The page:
READER MAIL: AMERICA. “Hi Eve: Well, maybe this is so obvious a point that e-mailing you about it is gratuitous, but the biggest difference of this country to me is the idea that it’s a country of mind, not ethnicity. Natives and immigrants alike purport to subscribe to a set of beliefs rather than one ethnic stream of ‘Frenchness.’ It’s that adherence to certain beliefs, in my view, that creates a dynamic culture in which, for better or worse, Americans of all stripes are always screaming about their individual rights, always debating the most mundane issues as if they were matters of high principle. It can make us preening and self-righteous and egotistical, but it also makes us dynamic; it was not long at all, for instance, before slavery and its contradictions became a major divide in American life as we argued how it would fit in with our beliefs, and ultimately, of course, it couldn’t. The abortion debate is another example; we don’t debate it, like the nations of Western Europe, as a medical or ‘common-sense’ matter, but as a rights issue, the rights of women versus the rights of fetuses. This streak in us often makes our politics and news tiresome, as everything seeming like a repeat of some previous issue. It makes us very impractical at times, with our tendency often to wait to act on important issues, like entering wars, until they’ve reached a crisis stage and can be viewed as a national crusade that in some way reflects our beliefs. But, as the Founders intended, it also works off much of the steam and keeps us peaceful. The resignation of Nixon, the battle for Florida in 2000, would have been events in many countries that created riots and demonstrations, possibly even civil war. Here, the tradition of debating our beliefs and our essential common faith in our institutions, despite all the grousing on the Left about the Supreme Court in 2000, for instance, nonetheless maintains a social order to which the majority ascribe. Instead of sparking a guerilla movement, the worst thing the election of 2000 produced was Michael Moore bitching on his book tour.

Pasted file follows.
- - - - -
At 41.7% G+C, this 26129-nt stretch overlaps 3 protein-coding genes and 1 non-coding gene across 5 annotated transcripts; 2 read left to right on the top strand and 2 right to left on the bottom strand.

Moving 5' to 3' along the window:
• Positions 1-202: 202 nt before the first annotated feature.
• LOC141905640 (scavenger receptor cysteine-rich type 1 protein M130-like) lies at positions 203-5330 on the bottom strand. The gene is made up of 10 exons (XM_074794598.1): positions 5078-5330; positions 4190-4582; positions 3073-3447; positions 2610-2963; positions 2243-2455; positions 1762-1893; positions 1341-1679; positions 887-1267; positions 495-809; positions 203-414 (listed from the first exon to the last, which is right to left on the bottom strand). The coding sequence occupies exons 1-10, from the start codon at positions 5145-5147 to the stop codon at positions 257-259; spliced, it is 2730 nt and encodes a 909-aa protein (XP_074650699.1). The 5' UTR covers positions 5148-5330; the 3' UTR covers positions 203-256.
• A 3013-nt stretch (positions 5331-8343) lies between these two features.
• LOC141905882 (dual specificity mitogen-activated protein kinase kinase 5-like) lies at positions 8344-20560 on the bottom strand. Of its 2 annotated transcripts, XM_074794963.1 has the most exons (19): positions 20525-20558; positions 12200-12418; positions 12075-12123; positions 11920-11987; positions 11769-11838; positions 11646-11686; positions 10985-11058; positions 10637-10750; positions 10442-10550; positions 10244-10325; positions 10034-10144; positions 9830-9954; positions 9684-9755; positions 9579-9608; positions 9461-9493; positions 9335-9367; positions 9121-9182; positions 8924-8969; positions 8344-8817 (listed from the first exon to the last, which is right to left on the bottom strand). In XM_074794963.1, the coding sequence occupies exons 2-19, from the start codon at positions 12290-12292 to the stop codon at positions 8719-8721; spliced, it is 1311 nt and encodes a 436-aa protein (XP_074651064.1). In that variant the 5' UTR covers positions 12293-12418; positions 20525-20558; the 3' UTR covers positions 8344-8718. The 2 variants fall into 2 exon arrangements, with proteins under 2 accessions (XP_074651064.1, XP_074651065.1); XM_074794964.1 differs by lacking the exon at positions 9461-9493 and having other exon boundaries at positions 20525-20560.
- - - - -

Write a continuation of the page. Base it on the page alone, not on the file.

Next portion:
“This is a rambling e-mail, maybe too disconnected, but the more I see these things play out, the more impressed I am with this aspect of our country. I remember visiting Zimbabwe a few years ago and meeting some former revolutionaries who had studied in Ohio in the late 1960s. I asked them what they thought about the racial divide in America. Their take — both are black by the way — is that Americans both black and white are more alike than they often realize, that they shared a sense of entitlement, a conviction about their own individual rights, that created a common national character, sometimes aggravating but also charming, that stood out from other countries. I’m sure that’s true.”

My one caveat: Slavery was abolished in Mexico in 1829; Bolivia, 1831; throughout the British Empire, 1834; USA, 1865. One chilling aspect of US slavery was the fact that slaveholders often did acknowledge that it went against American principles–and they didn’t do anything about it but fret. “I tremble for my country when I reflect that God is just” is… well, it’s a good quote.

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